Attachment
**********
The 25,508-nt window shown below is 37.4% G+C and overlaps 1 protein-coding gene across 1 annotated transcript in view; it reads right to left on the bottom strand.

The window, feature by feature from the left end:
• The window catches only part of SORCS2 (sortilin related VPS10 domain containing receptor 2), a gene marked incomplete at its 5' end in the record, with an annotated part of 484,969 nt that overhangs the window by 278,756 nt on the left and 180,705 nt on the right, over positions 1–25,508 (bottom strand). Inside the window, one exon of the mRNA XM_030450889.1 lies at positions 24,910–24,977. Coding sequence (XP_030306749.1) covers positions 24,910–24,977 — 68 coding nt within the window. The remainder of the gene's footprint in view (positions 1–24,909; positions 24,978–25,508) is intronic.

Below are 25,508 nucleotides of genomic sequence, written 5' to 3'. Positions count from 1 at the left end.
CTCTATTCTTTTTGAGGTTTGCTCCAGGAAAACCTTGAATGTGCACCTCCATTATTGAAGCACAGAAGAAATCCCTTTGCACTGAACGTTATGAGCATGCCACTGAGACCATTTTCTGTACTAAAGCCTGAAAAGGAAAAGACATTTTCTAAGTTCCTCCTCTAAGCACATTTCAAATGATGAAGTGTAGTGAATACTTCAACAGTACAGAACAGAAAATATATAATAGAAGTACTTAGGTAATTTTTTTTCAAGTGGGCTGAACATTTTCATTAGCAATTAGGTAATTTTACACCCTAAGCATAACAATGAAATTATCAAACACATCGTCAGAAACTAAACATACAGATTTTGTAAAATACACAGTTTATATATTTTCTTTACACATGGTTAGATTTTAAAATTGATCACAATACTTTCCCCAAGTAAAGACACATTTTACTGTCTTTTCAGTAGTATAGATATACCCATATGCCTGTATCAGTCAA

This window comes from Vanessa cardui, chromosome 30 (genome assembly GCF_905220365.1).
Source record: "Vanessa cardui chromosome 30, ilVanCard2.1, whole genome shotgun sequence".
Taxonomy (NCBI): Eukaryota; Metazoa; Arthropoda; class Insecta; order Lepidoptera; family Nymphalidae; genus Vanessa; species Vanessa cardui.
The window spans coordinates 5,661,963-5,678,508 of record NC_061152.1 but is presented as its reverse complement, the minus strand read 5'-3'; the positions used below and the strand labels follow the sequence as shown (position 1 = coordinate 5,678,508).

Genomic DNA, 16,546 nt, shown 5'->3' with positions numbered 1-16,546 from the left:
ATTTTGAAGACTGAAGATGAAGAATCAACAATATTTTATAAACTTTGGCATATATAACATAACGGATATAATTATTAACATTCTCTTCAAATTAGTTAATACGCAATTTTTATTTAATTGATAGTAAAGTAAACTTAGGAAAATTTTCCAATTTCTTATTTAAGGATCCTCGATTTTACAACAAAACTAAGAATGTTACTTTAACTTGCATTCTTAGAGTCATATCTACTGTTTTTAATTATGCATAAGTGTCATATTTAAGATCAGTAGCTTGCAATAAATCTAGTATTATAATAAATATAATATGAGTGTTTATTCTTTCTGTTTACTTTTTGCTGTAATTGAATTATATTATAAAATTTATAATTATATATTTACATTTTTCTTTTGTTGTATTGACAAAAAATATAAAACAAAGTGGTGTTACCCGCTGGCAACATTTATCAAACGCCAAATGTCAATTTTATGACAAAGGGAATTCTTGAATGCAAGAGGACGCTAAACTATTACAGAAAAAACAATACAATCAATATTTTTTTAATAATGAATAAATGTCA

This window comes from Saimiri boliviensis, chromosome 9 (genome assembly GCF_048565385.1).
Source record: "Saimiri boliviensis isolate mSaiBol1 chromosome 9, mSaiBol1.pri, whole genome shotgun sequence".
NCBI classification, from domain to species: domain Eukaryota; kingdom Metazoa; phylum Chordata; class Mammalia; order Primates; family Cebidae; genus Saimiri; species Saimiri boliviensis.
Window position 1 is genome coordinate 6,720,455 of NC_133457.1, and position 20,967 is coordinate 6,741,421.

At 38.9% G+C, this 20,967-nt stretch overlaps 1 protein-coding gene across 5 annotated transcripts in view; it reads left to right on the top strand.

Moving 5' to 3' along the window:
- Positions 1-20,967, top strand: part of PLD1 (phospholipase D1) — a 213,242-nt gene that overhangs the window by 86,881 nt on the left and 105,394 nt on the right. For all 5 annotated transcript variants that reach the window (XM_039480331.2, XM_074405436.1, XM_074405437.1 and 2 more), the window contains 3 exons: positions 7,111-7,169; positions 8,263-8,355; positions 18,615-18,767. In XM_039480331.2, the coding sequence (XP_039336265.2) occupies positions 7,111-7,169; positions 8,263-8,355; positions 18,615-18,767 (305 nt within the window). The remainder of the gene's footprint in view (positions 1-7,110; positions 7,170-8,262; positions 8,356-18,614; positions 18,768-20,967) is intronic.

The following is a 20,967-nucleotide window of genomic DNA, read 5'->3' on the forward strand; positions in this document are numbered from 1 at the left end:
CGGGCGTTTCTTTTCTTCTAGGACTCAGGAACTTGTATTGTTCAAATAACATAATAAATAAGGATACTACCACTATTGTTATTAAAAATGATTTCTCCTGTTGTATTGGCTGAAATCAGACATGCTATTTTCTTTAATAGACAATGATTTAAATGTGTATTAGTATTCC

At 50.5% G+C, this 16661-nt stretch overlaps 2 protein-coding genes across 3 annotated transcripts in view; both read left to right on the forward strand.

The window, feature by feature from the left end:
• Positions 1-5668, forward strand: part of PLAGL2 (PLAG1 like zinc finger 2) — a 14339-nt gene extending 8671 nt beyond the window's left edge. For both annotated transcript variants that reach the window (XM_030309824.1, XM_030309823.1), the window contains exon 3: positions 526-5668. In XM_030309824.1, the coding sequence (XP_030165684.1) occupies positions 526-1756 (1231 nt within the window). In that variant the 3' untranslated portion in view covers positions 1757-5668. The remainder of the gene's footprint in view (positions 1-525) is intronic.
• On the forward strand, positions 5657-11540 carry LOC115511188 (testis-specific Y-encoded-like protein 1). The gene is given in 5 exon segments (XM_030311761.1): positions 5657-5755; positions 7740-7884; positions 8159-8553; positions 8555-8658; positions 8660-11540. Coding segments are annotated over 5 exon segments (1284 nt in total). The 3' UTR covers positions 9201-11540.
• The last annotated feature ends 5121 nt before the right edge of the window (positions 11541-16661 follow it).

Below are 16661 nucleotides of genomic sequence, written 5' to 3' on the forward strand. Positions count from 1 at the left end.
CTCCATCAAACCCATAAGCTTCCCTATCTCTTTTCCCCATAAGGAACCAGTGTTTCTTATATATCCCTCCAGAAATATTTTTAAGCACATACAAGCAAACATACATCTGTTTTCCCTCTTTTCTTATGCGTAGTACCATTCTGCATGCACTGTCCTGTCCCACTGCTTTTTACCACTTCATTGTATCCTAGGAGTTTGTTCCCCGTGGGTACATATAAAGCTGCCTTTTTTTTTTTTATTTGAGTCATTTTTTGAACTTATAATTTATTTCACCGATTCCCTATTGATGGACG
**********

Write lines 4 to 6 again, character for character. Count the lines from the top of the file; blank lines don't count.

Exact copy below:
Below are 25,508 nucleotides of genomic sequence, written 5' to 3'. Positions count from 1 at the left end.
CTCTATTCTTTTTGAGGTTTGCTCCAGGAAAACCTTGAATGTGCACCTCCATTATTGAAGCACAGAAGAAATCCCTTTGCACTGAACGTTATGAGCATGCCACTGAGACCATTTTCTGTACTAAAGCCTGAAAAGGAAAAGACATTTTCTAAGTTCCTCCTCTAAGCACATTTCAAATGATGAAGTGTAGTGAATACTTCAACAGTACAGAACAGAAAATATATAATAGAAGTACTTAGGTAATTTTTTTTCAAGTGGGCTGAACATTTTCATTAGCAATTAGGTAATTTTACACCCTAAGCATAACAATGAAATTATCAAACACATCGTCAGAAACTAAACATACAGATTTTGTAAAATACACAGTTTATATATTTTCTTTACACATGGTTAGATTTTAAAATTGATCACAATACTTTCCCCAAGTAAAGACACATTTTACTGTCTTTTCAGTAGTATAGATATACCCATATGCCTGTATCAGTCAA

This window comes from Vanessa cardui, chromosome 30 (genome assembly GCF_905220365.1).